Isn’t That Liver-ly

October 28, 2006 at 10:38 am (Uncategorized)

I feel silly reporting on the slab of flesh residing in the upper right quadrant of my abdomen. But spending a few months in chronic town does strange things to a gal’s brain. I used to actually devote mental energy to the fact that my eyelashes – though quite long– didn’t curl naturally. Seriously. Then I had a kid and got a chronic disease and my eyelashes resumed their rightful lowly place in the pantheon of concerns. Now I have my lungs and heart to worry about. But luckily, not my liver.

Last week I underwent a battery of imaging tests because routine blood work revealed abnormalities in the way my liver was functioning. Ever since I was diagnosed with sarcoidosis, my liver tests have been a little off. Because sarcoidosis frequently affects the liver – but very rarely does any type of significant damage to that organ – my doctors were usually nonchalant about mildly abnormal blood work. But over the past six months, the tests had gotten more abnormal, even though the sarcoidosis in my heart and lungs is improving.

Rather than just run the tests and then report on the results when they actually had data, though, my doctors did what doctors do best – spread doom and gloom. “Well, we just need to check for things like malignancies, biliary cirrhosis [another auto-immune disease], and hepatitis,” my primary care doctor told me. There’s nothing like that trinity of cheeriness to help me sleep at night. “Malignancies, biliary cirrhosis, and hepatitis, oh my!” went my busy brain in the wee hours of the night. “Malignancies, biliary cirrhosis, and hepatitis, oh my!”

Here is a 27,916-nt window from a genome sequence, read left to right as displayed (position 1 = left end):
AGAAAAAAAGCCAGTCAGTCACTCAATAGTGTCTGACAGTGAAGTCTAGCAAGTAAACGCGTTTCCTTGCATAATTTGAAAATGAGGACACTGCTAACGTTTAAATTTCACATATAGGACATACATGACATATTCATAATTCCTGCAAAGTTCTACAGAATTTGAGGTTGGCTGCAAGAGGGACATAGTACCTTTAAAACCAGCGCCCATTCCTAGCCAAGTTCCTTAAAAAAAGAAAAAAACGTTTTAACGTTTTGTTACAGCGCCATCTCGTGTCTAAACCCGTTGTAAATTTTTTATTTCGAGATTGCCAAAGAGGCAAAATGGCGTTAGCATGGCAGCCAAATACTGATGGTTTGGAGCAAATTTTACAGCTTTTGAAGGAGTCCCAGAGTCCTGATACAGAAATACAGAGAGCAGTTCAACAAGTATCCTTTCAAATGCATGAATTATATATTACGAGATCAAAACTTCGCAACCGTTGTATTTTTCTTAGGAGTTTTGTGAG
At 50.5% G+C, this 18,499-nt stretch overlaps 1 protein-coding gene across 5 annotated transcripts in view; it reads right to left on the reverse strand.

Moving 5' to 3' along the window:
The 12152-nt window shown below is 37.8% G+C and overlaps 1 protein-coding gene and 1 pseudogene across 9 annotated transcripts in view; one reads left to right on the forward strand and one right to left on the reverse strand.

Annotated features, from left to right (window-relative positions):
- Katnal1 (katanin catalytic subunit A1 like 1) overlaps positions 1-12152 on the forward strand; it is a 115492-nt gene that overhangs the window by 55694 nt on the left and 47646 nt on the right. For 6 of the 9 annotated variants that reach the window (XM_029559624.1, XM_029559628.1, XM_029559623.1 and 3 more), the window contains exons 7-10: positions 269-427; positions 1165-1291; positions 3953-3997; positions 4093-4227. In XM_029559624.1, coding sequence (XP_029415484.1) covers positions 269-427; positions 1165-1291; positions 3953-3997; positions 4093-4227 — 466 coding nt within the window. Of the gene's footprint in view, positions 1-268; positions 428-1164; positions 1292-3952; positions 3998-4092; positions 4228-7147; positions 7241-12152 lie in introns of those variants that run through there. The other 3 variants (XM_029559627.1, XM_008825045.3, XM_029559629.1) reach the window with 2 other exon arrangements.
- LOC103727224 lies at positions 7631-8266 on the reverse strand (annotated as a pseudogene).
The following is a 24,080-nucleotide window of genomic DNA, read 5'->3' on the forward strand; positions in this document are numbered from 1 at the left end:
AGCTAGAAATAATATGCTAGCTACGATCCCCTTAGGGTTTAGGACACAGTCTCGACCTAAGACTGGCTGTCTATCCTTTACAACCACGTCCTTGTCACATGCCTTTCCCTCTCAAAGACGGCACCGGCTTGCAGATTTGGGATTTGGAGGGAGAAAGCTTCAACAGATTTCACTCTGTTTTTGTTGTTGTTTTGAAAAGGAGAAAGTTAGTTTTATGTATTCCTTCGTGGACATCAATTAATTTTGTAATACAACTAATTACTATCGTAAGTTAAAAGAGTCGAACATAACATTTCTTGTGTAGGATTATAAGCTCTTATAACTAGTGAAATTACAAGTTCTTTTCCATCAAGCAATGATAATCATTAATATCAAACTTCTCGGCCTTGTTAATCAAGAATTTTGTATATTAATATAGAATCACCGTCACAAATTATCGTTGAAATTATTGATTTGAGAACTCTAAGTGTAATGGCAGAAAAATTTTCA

Fortunately, I finally got the results from the tests, and they were all normal. Hooray! I won’t die a quick and painful death from liver cancer. Or a slow and painful death from cirrhosis. My liver is lovely.

Of course, all those shockingly normal results raise the question of why my liver function markers are getting weirder. “It must be the sarcoidosis,” said my primary care doctor here in Helena. “It must be the sarcoidosis,” said the sarcoidosis specialist in Philadelphia. This raises the question of why the sarcoidosis would be more active in my liver if the prednisone is beating it into submission in my heart and lungs. “Good question,” the doctors said, and left it at that. Does this mean the disease is now launching a new offensive on the incrementally lower dose of prednisone I’ve been taking for the past month? “Good question.” But they were both adamant that I do not need to take more prednisone. I got their blessing to continue with the taper and then get reassessed in March. If the sarcoidosis is staging a resurgence, we’ll find out then.

Now that I know my liver isn’t riddled with malignant tumors, I am doing my best to once more forget its existence. Let it manufacture its bile in peace. I have more important things to think about. Though I’ve gotten over my eyelash fixation, I have noticed that my left eyebrow is ever so slightly higher than its counterpart.

You do know I’m kidding, right?

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